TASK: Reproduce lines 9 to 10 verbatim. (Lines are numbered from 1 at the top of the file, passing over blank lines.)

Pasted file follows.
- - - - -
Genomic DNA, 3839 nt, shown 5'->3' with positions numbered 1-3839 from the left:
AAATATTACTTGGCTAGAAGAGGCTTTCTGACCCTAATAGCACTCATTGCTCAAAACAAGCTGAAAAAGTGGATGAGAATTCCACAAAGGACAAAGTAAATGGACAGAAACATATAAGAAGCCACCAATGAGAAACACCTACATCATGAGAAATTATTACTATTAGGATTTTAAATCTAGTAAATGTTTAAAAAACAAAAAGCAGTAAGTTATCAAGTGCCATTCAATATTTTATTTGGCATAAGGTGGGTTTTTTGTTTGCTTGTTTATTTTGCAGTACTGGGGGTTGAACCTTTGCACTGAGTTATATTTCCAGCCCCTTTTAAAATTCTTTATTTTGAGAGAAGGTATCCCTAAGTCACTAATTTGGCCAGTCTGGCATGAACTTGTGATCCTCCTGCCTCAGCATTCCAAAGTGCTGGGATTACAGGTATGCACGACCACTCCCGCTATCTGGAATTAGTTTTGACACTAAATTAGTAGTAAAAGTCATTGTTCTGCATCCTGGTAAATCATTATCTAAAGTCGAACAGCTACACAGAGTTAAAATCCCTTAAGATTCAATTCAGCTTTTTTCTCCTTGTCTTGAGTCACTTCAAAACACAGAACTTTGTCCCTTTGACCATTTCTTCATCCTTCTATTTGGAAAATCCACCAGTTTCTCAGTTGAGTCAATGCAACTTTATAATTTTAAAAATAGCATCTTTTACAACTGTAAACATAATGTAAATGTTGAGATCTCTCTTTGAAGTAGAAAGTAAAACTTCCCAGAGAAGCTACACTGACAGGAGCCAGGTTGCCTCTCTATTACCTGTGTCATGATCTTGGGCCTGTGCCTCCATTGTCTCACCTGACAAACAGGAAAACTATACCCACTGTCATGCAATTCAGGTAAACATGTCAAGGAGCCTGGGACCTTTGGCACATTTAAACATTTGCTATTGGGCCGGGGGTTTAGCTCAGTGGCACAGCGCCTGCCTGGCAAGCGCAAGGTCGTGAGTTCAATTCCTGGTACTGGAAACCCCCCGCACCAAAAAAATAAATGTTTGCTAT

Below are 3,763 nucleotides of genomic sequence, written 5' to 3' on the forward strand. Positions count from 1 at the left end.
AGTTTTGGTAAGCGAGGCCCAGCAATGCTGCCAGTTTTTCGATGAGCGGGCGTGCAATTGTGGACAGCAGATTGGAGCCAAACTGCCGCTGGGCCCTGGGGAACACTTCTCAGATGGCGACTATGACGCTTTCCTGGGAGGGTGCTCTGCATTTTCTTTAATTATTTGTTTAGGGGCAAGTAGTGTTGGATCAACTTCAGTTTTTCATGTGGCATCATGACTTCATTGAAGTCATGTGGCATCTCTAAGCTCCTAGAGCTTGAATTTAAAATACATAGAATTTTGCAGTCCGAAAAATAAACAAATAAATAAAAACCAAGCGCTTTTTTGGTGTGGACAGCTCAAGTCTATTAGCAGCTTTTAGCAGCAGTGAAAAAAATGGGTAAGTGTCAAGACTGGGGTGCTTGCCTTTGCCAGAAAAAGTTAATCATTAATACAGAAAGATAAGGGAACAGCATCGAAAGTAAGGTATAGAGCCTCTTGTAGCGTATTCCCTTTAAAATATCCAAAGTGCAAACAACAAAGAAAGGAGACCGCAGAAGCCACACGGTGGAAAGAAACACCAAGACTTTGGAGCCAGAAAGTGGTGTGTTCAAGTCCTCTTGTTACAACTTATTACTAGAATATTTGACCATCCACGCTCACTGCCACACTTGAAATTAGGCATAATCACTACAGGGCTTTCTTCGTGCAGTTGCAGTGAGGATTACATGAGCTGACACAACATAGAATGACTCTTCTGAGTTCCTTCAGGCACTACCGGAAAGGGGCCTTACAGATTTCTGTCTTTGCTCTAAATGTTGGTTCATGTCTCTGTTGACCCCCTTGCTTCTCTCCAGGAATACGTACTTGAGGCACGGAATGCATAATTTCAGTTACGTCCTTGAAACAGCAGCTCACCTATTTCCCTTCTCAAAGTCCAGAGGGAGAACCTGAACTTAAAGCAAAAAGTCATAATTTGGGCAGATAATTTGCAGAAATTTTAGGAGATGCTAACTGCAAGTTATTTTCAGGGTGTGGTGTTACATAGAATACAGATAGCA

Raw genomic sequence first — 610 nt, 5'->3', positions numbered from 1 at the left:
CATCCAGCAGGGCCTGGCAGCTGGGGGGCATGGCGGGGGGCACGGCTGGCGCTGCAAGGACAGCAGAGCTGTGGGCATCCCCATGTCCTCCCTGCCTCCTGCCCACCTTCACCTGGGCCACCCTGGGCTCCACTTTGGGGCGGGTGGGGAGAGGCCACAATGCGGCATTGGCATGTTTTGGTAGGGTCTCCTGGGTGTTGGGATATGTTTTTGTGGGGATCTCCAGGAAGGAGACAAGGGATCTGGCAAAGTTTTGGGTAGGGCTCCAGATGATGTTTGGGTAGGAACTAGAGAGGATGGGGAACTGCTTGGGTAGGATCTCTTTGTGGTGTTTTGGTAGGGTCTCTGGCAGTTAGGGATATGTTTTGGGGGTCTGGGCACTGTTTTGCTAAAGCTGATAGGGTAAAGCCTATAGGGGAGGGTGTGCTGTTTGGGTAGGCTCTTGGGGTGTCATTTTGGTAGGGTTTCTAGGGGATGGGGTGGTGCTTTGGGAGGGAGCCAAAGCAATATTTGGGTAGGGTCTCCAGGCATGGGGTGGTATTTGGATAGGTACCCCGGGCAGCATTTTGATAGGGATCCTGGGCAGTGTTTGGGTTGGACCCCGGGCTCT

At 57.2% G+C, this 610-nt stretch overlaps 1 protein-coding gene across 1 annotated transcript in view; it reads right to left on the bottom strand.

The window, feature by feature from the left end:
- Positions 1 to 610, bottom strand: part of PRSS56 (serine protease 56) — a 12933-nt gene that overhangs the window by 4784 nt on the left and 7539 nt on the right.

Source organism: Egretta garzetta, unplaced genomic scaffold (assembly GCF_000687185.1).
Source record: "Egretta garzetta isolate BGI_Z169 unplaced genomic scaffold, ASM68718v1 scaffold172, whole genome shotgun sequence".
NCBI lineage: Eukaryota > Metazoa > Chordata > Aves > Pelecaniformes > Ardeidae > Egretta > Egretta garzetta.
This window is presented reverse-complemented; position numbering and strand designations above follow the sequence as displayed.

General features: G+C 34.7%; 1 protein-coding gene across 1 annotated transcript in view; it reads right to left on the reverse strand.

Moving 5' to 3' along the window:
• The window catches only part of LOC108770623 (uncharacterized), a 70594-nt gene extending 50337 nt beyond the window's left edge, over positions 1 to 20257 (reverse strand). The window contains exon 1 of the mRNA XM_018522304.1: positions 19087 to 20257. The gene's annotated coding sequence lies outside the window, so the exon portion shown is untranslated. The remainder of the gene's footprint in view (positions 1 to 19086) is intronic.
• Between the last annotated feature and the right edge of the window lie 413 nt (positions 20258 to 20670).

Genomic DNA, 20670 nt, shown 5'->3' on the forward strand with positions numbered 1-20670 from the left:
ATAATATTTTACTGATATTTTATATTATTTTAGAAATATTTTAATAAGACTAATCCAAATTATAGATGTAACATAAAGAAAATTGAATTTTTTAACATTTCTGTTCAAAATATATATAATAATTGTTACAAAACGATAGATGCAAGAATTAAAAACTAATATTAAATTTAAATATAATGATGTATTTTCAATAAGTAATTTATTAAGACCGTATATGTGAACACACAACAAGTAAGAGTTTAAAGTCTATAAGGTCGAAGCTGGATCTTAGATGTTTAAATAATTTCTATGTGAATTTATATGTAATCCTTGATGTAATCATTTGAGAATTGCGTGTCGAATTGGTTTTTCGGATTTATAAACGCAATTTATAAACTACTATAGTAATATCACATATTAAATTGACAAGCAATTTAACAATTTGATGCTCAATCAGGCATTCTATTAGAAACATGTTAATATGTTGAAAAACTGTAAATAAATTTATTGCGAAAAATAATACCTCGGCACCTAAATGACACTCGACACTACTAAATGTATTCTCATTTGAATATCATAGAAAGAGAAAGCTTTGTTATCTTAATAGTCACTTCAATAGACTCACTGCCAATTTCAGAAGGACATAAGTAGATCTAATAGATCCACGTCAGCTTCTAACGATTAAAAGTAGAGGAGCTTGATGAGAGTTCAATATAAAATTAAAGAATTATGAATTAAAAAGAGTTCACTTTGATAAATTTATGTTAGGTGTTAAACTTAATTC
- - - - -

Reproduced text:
- Positions 1 to 610, bottom strand: part of PRSS56 (serine protease 56) — a 12933-nt gene that overhangs the window by 4784 nt on the left and 7539 nt on the right.

Source organism: Egretta garzetta, unplaced genomic scaffold (assembly GCF_000687185.1).